It is important to vaccinate your cat against disease. If you own a kitten, ask your vet which shots he needs and when. In general, kittens receive their first series of inoculations when they are approximately eight weeks old. The vet will schedule booster shots three to four weeks after the first series of vaccinations. As the kitten grows, he will need booster shots every year (or every three years, depending on the vaccination and the vet's recommendation).
Talk to your vet about the vaccination process, and ask her to explain each vaccination in detail. Be sure you understand what each type is for and why your kitten needs or does not need it. Always ask questions if you are confused about any aspect of your cat's health care needs.
It is always a good idea to get a medical history from your cat's former owner. This allows you to know all about his previous medical care. You will know when he received his last physical and which vaccinations (if any) he has already had. However, if you adopt a stray and have no medical history for him, tell the vet that your cat needs a complete checkup and all necessary vaccinations. Do not assume that your adopted stray is healthy and disease free.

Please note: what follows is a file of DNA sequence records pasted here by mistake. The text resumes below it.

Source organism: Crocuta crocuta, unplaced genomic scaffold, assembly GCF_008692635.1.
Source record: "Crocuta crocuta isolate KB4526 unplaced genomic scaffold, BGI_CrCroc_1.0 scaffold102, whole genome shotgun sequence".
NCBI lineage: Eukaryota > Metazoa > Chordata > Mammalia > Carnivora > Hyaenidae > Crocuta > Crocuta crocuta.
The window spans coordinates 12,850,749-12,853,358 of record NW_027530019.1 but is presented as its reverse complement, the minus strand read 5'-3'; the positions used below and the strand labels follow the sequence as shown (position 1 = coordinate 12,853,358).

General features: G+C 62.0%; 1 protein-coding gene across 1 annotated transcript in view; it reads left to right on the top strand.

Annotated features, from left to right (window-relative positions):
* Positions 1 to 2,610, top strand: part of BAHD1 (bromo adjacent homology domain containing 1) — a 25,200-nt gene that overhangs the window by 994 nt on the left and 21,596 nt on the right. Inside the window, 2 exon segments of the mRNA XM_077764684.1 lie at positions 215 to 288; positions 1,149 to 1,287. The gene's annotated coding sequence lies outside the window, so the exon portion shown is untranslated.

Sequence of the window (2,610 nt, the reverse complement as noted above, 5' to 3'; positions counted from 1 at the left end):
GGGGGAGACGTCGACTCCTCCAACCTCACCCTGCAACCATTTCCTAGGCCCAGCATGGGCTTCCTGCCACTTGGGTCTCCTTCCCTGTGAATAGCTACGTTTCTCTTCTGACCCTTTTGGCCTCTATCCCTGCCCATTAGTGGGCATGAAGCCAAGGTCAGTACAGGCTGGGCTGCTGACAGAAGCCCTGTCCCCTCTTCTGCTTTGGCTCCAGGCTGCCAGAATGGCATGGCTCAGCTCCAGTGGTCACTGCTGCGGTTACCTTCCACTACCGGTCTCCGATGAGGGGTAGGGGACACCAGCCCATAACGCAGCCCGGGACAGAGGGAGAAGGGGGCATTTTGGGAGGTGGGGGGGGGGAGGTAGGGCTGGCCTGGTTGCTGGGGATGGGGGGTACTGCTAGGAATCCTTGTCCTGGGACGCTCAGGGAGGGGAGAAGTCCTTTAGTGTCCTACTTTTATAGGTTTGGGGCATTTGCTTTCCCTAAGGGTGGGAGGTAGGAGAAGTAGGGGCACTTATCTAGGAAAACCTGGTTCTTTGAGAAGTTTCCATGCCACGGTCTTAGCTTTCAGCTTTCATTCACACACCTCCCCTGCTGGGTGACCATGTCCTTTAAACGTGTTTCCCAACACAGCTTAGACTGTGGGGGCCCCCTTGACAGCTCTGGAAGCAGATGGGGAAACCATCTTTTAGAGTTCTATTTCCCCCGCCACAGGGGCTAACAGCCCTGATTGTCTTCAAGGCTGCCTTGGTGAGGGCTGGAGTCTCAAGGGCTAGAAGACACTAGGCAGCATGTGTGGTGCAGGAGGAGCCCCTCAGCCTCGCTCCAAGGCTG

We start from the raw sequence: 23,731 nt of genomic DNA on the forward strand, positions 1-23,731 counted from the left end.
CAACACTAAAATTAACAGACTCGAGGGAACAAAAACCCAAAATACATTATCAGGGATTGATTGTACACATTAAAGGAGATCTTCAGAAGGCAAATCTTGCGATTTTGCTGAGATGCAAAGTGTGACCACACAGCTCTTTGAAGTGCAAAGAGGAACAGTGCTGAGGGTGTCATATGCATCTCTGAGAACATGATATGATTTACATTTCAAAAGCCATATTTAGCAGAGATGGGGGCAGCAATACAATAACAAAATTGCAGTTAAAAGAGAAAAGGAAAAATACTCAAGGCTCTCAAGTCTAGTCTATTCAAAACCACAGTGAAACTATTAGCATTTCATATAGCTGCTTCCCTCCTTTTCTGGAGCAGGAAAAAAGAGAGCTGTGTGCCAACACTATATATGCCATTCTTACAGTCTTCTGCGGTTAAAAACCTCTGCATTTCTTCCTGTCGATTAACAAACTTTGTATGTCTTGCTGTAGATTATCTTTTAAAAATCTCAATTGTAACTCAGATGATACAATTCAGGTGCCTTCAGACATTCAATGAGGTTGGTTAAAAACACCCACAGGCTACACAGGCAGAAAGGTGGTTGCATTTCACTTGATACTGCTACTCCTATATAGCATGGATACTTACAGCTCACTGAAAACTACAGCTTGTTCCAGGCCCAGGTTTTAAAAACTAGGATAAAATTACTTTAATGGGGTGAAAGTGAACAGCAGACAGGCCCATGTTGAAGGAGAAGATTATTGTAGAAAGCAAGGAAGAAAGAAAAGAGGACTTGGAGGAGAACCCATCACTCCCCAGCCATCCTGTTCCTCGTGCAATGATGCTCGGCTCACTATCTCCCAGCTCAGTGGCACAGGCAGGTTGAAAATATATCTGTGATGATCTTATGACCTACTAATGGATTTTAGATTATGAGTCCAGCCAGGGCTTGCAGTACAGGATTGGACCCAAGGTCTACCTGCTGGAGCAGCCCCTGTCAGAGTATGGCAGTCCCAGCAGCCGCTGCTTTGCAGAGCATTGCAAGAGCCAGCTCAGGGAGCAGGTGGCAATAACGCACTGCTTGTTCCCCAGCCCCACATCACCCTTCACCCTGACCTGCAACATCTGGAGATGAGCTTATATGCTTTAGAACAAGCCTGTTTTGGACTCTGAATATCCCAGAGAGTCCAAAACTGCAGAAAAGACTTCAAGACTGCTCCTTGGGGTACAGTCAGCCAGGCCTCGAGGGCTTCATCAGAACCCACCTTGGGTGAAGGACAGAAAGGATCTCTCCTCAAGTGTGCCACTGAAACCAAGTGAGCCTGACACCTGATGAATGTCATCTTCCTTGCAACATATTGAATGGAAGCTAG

Based on your cat's lifestyle, if he is an indoor only cat or a single cat, the vet may recommend that you skip some vaccinations because he will not have had any exposure to disease. If you have a multiple cat household, make sure that each one is vaccinated. One sick animal could make your healthy pets seriously ill.
Occasionally, kittens and adults have mild reactions to vaccinations. The symptoms include sneezing, fever, lethargy and loss of appetite. Whenever your cat gets a vaccination, observe him after you bring him home from the vet's office and be alert for signs of a reaction. If he has a reaction or serious side effects such as vomiting or trouble breathing, take him back to the vet at once.